If you don’t have a family doctor, contact your local chapter of the College of Physicians and Surgeons in your province. Most have a list of doctors taking on new patients.
British Columbia: www.cpsbc.ca
Try to arrive at your doctor’s office a few minutes early. This gives the doctor’s staff time to do some preparation with you. Typically, this involves taking your height, weight and blood pressure. You will receive a gown and should change out of your clothes, including your bra and underwear. This allows your doctor to perform a head to toe examination. You will often be given a drape to place over your legs like a blanket.
Most physical exams involve the same basic elements, although all doctors have their own style and method.
Your doctor will ask a number of questions about your health and lifestyle. This helps focus the exam if necessary. The doctor is interested in any previous medical problems, serious illness, hospital admissions or surgeries. List all medications, supplements or over-the-counter products that you are taking. Let your doctor know of any allergies or if you have reacted to medications in the past. Your doctor will be interested in the health of close relatives like your brothers, sisters, parents, aunts and uncles. If any diseases run in your family, tell your doctor so that you can be monitored properly for similar conditions.
Your doctor may ask about school, and your relationships with your family and your friends. Expect questions about your menstrual cycle or period. Your doctor will also ask about habits – good or bad – that may affect your mental and physical health. Your sleeping and eating habits, how much you exercise, your sexual practises, accident prevention, smoking, alcohol and street drug use are all possible topics.
Remember, your answers are completely confidential. Your doctor will not judge you. Being honest during the interview helps your doctor provide the right advice and care to keep you healthy.
Once your interview is finished, the doctor will examine you. Depending on the doctor’s preference, a chaperone may be present for part or all of the examination. The exam will likely include some or all of the following:
You might feel embarrassed or uncomfortable about the pelvic and breast exams. However, if you know what to expect, this part of the exam can be just a routine part of your regular health screening.
If you are relaxed, this exam should not be painful. If it is, say so. Causing discomfort is the last thing the doctor wants to do! Generally, the whole process is finished in less than a minute and a half.
You will be asked to move your bottom so that it lines up with the end of the table. You may be asked to put your feet into stirrups. The stirrups just serve to keep your legs and feet out of the way.
First, the doctor will examine the outside of the genitals to see if there are any sores or rashes. Then, depending on your history, you may require a speculum examination to look at the walls of the vagina and your cervix, which is at the end of the vagina and is part of the uterus. The speculum, either metal or plastic, is an instrument that looks like a duck’s beak. It is used to help the doctor see inside you properly. The closed speculum is inserted gently into the vagina. This might cause a sense of pressure, but should not be painful. Then, the speculum is carefully opened to allow a view inside the vagina. If you are sexually active, a cotton swab may be used to take a sample from the cervix to check for infections like chlamydia and gonorrhea.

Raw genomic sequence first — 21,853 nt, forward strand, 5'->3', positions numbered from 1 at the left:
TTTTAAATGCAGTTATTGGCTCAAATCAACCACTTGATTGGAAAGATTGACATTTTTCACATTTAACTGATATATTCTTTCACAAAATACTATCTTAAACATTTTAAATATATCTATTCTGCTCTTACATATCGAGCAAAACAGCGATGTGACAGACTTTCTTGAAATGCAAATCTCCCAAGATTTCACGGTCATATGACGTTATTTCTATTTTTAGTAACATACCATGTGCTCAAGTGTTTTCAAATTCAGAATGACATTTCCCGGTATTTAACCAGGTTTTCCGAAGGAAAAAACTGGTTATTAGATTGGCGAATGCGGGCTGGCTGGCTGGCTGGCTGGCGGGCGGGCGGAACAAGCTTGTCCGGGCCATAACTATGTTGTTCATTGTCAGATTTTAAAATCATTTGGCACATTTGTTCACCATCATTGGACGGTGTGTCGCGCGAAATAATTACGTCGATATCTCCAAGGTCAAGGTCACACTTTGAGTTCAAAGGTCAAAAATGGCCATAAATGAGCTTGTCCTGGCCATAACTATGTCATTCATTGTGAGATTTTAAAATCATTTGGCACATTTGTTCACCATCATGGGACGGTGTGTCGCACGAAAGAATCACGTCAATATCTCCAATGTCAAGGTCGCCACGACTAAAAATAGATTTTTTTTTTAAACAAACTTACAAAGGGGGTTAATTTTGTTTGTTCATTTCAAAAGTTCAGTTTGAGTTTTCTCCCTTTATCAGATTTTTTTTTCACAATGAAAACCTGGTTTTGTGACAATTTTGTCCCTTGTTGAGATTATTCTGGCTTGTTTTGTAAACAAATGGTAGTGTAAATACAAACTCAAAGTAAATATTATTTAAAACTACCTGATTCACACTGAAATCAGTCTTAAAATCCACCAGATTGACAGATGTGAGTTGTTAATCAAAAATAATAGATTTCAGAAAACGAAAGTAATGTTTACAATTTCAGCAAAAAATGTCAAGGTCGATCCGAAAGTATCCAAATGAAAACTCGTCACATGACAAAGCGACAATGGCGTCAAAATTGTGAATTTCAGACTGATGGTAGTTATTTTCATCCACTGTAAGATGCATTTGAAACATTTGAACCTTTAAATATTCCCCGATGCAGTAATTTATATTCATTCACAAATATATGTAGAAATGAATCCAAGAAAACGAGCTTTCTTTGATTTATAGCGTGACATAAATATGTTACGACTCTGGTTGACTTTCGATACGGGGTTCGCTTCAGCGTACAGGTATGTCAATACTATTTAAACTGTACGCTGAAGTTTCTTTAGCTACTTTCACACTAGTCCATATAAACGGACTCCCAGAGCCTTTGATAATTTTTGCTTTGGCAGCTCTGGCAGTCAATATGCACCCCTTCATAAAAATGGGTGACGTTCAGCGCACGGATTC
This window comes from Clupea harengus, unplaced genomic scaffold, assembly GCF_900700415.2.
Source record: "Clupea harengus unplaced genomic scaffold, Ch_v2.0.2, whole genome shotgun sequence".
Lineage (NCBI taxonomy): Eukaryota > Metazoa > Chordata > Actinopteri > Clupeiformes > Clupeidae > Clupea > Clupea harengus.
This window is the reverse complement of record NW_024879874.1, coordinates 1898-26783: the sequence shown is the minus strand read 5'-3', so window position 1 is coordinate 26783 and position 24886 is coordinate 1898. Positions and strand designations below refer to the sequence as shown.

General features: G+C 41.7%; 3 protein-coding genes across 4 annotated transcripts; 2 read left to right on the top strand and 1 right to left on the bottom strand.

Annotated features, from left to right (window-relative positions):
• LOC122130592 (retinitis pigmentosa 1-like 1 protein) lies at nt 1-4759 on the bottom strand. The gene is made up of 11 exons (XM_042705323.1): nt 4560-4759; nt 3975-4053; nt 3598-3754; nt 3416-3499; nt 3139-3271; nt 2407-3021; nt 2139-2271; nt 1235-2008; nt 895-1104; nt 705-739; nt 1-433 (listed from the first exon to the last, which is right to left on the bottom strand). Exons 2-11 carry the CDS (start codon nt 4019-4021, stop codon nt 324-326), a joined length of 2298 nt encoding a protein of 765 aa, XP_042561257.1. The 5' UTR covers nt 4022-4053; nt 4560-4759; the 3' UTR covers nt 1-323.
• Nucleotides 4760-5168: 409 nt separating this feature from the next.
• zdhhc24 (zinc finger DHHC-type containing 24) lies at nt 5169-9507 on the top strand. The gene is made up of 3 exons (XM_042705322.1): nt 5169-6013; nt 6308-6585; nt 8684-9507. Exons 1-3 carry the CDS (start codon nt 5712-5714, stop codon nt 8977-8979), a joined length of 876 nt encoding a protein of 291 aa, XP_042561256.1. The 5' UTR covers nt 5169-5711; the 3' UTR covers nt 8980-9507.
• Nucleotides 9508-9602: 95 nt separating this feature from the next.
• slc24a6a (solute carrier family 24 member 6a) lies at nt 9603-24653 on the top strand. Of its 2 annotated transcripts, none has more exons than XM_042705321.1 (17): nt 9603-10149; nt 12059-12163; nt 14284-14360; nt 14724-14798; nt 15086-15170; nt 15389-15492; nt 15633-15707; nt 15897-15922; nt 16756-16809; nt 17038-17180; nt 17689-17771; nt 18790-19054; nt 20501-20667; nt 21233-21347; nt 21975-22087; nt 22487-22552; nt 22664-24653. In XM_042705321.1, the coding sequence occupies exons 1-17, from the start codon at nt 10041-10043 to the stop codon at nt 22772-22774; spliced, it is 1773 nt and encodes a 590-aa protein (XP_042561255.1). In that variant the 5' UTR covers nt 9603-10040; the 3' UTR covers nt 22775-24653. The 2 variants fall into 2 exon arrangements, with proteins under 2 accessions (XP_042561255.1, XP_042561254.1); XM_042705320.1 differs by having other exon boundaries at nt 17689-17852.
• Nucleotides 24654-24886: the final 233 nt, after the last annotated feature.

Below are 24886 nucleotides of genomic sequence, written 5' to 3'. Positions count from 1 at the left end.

In the past, the next step in a sexually active patient would have been a Pap test to screen for cervical cancer. The recommendation before late 2009 was to do this screening a year or so after first sexual activity. New recommendations advise Pap screening at age 21 or three years after the first intimate encounter (which includes oral or finger activity involving the genitals) – whichever occurs later. Since everyone is different, your doctor will suggest what is best for your situation. If a Pap test is recommended, the doctor will use a small brush and a spatula to take samples of cells from the cervix.
Depending on your history, the doctor may examine your uterus and ovaries. As these cannot be seen through the speculum, both hands are used in a procedure called the bimanual exam. Your doctor will insert two gloved fingers into your vagina and place the other hand on your belly. Between the hands, the doctor will feel for abnormalities in your uterus or ovaries. You might feel some mild pressure, but not pain.
A breast exam may be done during your physical. Your doctor will look at your breasts to see if they are symmetrical while you are seated and lying down, with your arms overhead and on your hips. The doctor is checking for skin changes, nipple changes, or nipple discharge. Next, your doctor feels for swellings in your armpits, and uses the pads of the fingers to check the breasts for abnormal lumps.
After your examination, the doctor will discuss any problems found during the history and physical exam. Recommendations may be made based on your visit. You will be given information or instructions on next steps if investigation or treatment is required. If you have any questions, be sure to ask.
If tests such as a Pap smear or swab were done, the results will be available at your doctor’s office within a week.
The entire physical examination usually does not take more than thirty minutes out of your year. Be sure to book this important appointment as part of keeping yourself healthy!